A lot of new members of the tabletop gaming world enter through play of Dungeons and Dragons – it’s the most visible, and probably also the most prolific, of TTRPGs. Many people are content to stick with the game, while others move on to different systems, each with their own rules and playstyles.
One of the first things that you’ll notice if you start sorting through different games is the variation in types of dice that get used. In particular, how many fewer dice they often use to play.
DnD Dice Types
D&D uses a set of 7 dice for all of its rolls (You can read about the function of each die individually here). D20s are the standard for attacks, skills, and most abilities, while the others pick up the various damages, health, and bonuses within the game. The more powerful an ability is for a character, the higher the side-number of the die associated with it!
This is notably different from systems like Fate, GURPS, or Warhammer, which mostly use the same die in varying amounts. And in 5th edition DnD, it can feel a little out of place with the streamlined playstyle.
In the end, the main reason that 5e uses the d20 system is that 4e, 3e, Advanced, and Original Dungeons and Dragons used 7 dice, and the set is now a core component of the game! It differentiates D&D from other systems, even similarly high fantasy games. While the exact play of the game changes, from small modifiers to the advantage system, prestige classes to subclasses, the place of each die and what it’s used for remains mostly the same.
Can I play DnD with Fewer than 7 Dice Types?
Since the function of each die is so engrained into D&D’s gameplay, it really isn’t possible to remove dice from the game. To do so, you’d have to transport the whole of the setting and rules into another system! Removing d12s, for instance, would render Barbarians far too difficult to play, since their d12 hit die and weapon damage are a big part of how they’re meant to play with high health and heavy hitting. In turn, it would make every other class artificially powerful, and throw off the whole balance of the classes, monsters, and world.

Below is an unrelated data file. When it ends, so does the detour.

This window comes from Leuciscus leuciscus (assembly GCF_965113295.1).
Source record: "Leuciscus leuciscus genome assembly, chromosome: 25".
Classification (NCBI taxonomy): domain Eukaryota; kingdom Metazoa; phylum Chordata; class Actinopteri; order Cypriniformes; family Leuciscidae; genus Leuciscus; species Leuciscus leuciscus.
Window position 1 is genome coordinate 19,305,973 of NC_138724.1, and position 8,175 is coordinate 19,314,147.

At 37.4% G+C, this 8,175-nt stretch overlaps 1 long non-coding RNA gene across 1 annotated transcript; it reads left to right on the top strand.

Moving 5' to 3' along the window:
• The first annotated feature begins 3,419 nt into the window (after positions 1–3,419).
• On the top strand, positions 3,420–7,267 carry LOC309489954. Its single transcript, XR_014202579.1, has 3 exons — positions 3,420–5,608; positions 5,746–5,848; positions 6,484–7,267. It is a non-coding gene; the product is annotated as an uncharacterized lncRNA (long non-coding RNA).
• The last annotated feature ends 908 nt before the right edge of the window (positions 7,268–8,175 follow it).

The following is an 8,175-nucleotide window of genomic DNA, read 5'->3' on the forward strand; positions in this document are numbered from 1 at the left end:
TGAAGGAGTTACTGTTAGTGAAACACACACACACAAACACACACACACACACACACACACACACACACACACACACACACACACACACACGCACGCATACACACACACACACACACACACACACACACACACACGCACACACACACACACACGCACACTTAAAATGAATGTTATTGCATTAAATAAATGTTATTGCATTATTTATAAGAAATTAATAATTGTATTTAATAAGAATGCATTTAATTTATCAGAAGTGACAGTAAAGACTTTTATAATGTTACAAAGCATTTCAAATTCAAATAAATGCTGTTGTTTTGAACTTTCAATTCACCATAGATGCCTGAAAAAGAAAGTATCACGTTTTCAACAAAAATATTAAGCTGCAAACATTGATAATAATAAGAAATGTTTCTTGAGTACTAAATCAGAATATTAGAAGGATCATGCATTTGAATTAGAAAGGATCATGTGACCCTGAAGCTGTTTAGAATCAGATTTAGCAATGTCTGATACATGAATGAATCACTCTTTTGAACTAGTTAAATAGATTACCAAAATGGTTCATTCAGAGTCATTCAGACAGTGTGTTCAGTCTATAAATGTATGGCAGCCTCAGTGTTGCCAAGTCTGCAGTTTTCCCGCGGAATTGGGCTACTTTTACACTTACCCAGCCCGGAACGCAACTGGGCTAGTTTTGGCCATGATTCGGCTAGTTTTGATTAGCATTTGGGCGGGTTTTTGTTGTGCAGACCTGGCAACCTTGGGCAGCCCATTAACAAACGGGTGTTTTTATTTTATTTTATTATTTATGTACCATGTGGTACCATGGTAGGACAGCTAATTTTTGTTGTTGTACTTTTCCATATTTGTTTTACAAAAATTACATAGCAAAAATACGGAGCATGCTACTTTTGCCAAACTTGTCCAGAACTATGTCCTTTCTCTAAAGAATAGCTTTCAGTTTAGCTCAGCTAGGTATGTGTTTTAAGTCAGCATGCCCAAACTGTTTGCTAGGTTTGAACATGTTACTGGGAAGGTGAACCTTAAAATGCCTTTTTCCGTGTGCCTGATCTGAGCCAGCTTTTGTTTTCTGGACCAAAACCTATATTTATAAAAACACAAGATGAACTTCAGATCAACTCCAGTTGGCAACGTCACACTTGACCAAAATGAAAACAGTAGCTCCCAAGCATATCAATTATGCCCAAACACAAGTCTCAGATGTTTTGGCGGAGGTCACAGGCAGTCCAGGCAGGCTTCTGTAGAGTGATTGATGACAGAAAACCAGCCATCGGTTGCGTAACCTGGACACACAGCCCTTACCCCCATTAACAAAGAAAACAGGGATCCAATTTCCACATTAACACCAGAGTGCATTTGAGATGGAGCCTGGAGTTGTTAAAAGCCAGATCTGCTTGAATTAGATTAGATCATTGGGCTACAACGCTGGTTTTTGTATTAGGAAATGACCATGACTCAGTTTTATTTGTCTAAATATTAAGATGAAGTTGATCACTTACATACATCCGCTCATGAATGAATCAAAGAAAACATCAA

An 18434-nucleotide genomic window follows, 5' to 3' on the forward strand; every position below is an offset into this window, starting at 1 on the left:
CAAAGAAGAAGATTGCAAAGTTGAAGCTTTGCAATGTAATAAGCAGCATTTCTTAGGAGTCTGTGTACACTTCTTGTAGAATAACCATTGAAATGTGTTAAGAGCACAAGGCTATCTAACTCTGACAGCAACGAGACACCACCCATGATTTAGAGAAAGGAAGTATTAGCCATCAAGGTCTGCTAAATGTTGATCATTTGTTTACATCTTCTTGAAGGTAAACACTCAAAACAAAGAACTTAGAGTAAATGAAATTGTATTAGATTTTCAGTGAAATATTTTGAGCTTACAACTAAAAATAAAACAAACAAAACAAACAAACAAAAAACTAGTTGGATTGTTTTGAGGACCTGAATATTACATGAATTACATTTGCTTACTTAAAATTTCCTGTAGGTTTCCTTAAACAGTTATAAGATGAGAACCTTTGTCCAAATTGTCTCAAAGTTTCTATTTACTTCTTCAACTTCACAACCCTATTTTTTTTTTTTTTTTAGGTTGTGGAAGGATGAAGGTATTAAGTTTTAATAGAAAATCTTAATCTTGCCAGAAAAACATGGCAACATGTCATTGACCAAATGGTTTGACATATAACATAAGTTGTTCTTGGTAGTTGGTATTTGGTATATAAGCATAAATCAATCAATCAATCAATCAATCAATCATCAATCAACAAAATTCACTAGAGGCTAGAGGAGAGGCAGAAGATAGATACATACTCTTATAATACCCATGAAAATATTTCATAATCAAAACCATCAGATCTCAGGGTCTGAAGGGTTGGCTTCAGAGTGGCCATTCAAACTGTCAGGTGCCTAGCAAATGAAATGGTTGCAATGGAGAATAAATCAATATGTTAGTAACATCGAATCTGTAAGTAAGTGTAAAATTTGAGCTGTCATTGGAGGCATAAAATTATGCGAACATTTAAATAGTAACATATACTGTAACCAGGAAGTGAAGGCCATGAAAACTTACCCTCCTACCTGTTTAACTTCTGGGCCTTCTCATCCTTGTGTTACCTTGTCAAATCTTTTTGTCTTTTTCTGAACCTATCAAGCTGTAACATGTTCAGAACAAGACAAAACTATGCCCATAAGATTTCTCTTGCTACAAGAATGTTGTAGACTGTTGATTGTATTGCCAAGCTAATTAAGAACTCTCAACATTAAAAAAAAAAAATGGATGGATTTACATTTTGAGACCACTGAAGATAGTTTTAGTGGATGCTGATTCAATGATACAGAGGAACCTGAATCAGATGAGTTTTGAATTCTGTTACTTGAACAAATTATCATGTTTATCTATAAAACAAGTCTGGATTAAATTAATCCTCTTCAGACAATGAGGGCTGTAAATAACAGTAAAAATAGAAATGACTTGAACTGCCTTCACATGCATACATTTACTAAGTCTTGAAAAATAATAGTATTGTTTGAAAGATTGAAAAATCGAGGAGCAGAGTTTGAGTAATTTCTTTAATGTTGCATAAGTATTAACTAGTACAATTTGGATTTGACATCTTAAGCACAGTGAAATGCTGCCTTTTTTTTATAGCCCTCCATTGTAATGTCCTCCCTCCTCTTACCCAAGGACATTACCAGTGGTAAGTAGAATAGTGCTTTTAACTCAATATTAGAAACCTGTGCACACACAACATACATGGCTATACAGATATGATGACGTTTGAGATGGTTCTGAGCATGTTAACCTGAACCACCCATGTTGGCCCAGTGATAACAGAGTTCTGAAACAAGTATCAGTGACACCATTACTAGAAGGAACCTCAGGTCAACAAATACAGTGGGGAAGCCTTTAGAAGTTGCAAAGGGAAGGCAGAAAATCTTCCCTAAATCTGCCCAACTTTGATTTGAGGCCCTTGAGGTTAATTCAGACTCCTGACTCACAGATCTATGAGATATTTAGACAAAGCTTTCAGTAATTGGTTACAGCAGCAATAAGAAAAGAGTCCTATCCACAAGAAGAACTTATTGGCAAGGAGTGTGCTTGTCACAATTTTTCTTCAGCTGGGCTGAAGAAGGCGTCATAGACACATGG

If you don’t like having to sift through your sets to find exactly the die that you want, I’d recommend trying another game! Fate, Fudge, D6, and D10 systems all use one type of dice, to keep it really simple.
Can I play DnD with More than 7 Dice Types?
This is a little different than removing a die from the game. The standard 7-die set includes most the easily available dice, but you can pretty easily locate unusually-sided dice as novelties. Adding them into D&D can be pretty amusing, although largely unnecessary. You can simply replace the hit or damage die for a character, spell, or weapon with the new die-of-choice without much problem, although it might make them more or less powerful than they were before.
If you’re intent on adding an unusual die, I’d recommend doing so through homebrew content, rather than modifying official, already-included stuff.
For instance, if I were to design a new class that revolved around having really bad luck, I might make their hit die a d13. Not only would this include the ubiquitous unlucky number, but it would give them a little extra health, which a terribly unlucky character may very well need!
There aren’t really any games, at least that I know of, that use more than 7 different kinds of dice. Generally, more dice mean more ‘crunch’ (a gaming term which comes from the phrase ‘crunching the numbers’, which refers to how detailed and minute the bonuses and modifiers that you need to balance are likely to get), an effect which is more easily achieved by having a modifier-heavy, intricate system like Zweihammer, rather than adding types of dice.
Is the 7 Dice Set Ideal?
Really, there’s no such thing as a ‘ideal’ gaming system, either in terms of rules or in numbers of dice. Different people want different things from gaming, and play for different reasons. And the number of dice that a system uses doesn’t necessarily indicate how complex a game is, or how likely it is to fit any particular playstyle.
As I’ve said before, people who prefer roleplay are more likely to enjoy games like Fate or Monster of the Week, which use only one die type, but the 5e system does a pretty good job of prioritizing roleplay with 7 types. People who prefer problem solving and strategy are more likely to enjoy Pathfinder or 3.5e, with their 7 types, but while I haven’t played any strategy-focused games with few dice myself, I’m sure that they’re out there.
Really, the best solution here is to play those things which look interesting to you. Through play, and a little trial and error, you’ll find the game that’s right for you. After all, there’s one out there for practically everyone!
Have you played any one-die-type systems? Which are your favorites? Are there any with a lot of “crunch” to them? Tell us in the comments below!